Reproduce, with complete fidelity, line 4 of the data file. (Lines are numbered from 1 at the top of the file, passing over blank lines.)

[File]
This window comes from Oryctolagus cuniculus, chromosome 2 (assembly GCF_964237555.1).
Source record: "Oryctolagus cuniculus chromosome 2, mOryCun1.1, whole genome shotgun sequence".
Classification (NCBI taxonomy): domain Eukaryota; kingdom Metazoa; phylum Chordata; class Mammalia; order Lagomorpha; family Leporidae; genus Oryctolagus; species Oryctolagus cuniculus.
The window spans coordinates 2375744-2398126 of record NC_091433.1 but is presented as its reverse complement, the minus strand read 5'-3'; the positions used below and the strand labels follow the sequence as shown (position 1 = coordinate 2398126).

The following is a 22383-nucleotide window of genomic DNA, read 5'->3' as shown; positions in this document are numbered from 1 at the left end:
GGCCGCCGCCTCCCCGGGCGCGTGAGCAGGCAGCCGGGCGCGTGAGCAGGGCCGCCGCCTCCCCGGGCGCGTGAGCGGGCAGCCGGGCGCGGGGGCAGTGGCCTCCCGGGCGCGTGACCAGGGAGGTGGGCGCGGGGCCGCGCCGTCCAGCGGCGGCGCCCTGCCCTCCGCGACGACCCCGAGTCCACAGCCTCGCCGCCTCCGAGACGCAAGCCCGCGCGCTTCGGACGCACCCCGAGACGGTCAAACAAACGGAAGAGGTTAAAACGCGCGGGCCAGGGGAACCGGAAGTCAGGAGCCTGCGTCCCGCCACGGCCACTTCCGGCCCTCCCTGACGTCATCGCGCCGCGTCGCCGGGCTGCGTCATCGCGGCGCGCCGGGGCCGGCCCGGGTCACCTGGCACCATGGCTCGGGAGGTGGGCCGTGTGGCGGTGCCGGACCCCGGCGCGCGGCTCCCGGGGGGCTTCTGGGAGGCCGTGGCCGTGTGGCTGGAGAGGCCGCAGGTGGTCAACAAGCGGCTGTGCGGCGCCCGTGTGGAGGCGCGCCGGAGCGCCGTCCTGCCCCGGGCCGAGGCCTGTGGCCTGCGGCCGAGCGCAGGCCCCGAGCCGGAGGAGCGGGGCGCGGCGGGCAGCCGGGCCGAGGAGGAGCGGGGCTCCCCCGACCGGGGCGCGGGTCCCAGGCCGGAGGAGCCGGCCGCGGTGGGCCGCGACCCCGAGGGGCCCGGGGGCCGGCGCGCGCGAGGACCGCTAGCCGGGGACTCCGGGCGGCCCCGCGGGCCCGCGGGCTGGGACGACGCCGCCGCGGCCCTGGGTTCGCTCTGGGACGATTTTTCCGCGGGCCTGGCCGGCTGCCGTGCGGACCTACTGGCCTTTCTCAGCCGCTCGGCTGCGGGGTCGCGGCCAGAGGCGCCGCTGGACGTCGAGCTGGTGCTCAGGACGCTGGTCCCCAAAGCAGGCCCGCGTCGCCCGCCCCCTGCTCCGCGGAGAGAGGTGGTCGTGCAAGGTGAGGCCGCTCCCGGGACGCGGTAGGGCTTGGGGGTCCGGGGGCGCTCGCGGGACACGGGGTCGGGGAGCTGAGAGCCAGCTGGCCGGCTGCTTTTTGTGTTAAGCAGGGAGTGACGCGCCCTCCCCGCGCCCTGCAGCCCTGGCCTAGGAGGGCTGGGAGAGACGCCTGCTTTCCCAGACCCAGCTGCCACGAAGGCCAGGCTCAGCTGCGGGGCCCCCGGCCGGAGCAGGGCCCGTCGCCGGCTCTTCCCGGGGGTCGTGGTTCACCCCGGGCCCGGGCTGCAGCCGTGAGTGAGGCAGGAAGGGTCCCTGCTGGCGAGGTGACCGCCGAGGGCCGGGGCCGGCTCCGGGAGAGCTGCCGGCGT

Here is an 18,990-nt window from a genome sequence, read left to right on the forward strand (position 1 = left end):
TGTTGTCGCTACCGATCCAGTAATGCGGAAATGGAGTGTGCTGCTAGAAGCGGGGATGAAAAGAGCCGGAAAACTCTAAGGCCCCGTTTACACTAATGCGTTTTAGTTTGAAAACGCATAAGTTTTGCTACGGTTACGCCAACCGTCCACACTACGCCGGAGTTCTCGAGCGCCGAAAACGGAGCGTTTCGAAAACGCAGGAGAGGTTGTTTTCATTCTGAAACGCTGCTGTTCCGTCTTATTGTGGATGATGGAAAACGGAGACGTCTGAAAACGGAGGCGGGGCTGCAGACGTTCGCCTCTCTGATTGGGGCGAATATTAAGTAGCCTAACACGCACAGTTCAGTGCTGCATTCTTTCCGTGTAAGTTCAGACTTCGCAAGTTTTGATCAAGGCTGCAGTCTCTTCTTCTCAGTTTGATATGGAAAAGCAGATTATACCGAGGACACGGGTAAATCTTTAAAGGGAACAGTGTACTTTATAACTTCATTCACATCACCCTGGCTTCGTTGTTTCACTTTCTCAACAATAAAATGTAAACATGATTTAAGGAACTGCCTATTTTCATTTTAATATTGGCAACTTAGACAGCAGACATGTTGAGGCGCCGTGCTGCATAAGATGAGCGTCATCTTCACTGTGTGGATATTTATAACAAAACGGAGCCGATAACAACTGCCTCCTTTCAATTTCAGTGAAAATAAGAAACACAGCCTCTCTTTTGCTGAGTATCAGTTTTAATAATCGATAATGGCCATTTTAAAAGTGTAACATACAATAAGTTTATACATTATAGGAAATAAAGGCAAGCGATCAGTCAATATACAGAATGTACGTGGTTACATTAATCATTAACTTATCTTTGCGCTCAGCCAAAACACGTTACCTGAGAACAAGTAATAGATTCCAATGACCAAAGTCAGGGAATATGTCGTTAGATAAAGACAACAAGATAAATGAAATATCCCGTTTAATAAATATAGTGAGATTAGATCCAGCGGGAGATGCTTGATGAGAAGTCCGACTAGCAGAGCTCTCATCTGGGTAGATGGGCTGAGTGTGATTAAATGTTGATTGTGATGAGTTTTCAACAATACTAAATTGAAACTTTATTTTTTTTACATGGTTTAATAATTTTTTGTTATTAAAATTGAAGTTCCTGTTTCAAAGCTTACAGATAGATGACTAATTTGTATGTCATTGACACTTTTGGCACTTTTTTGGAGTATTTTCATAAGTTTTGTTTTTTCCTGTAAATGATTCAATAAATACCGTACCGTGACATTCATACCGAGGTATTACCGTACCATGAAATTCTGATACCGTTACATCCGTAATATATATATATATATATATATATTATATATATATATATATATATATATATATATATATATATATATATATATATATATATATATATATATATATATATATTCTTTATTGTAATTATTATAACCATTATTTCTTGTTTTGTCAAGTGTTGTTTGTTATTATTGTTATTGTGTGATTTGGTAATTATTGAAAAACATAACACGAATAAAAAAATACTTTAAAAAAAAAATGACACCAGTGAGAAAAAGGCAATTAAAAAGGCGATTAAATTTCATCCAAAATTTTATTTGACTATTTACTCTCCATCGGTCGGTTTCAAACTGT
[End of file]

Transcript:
The window spans coordinates 2375744-2398126 of record NC_091433.1 but is presented as its reverse complement, the minus strand read 5'-3'; the positions used below and the strand labels follow the sequence as shown (position 1 = coordinate 2398126).